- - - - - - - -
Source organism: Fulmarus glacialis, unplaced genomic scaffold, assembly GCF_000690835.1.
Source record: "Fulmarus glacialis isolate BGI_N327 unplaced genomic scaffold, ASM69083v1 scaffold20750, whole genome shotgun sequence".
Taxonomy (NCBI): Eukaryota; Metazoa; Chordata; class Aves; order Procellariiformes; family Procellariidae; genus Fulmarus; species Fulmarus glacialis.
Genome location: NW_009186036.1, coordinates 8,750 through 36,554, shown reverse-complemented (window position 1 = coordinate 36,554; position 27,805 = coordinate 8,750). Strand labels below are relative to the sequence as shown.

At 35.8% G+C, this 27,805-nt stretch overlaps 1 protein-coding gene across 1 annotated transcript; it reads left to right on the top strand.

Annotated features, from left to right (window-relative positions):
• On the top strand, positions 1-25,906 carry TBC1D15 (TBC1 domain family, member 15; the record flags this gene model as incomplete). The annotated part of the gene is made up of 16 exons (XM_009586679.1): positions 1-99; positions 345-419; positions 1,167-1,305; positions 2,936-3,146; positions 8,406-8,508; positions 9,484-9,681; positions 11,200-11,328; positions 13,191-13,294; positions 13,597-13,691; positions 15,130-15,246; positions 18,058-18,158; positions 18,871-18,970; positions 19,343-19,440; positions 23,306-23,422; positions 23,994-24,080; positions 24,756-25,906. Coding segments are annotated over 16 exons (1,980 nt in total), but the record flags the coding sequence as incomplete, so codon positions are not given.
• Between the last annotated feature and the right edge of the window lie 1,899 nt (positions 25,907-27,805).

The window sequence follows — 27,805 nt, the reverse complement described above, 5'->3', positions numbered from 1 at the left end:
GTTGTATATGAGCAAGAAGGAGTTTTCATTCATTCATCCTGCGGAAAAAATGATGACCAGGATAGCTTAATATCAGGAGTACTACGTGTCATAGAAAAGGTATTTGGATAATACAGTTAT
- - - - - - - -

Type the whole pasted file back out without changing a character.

Source organism: Fulmarus glacialis, unplaced genomic scaffold, assembly GCF_000690835.1.
Source record: "Fulmarus glacialis isolate BGI_N327 unplaced genomic scaffold, ASM69083v1 scaffold20750, whole genome shotgun sequence".
Taxonomy (NCBI): Eukaryota; Metazoa; Chordata; class Aves; order Procellariiformes; family Procellariidae; genus Fulmarus; species Fulmarus glacialis.
Genome location: NW_009186036.1, coordinates 8,750 through 36,554, shown reverse-complemented (window position 1 = coordinate 36,554; position 27,805 = coordinate 8,750). Strand labels below are relative to the sequence as shown.

At 35.8% G+C, this 27,805-nt stretch overlaps 1 protein-coding gene across 1 annotated transcript; it reads left to right on the top strand.

Annotated features, from left to right (window-relative positions):
• On the top strand, positions 1-25,906 carry TBC1D15 (TBC1 domain family, member 15; the record flags this gene model as incomplete). The annotated part of the gene is made up of 16 exons (XM_009586679.1): positions 1-99; positions 345-419; positions 1,167-1,305; positions 2,936-3,146; positions 8,406-8,508; positions 9,484-9,681; positions 11,200-11,328; positions 13,191-13,294; positions 13,597-13,691; positions 15,130-15,246; positions 18,058-18,158; positions 18,871-18,970; positions 19,343-19,440; positions 23,306-23,422; positions 23,994-24,080; positions 24,756-25,906. Coding segments are annotated over 16 exons (1,980 nt in total), but the record flags the coding sequence as incomplete, so codon positions are not given.
• Between the last annotated feature and the right edge of the window lie 1,899 nt (positions 25,907-27,805).

The window sequence follows — 27,805 nt, the reverse complement described above, 5'->3', positions numbered from 1 at the left end:
GTTGTATATGAGCAAGAAGGAGTTTTCATTCATTCATCCTGCGGAAAAAATGATGACCAGGATAGCTTAATATCAGGAGTACTACGTGTCATAGAAAAGGTATTTGGATAATACAGTTAT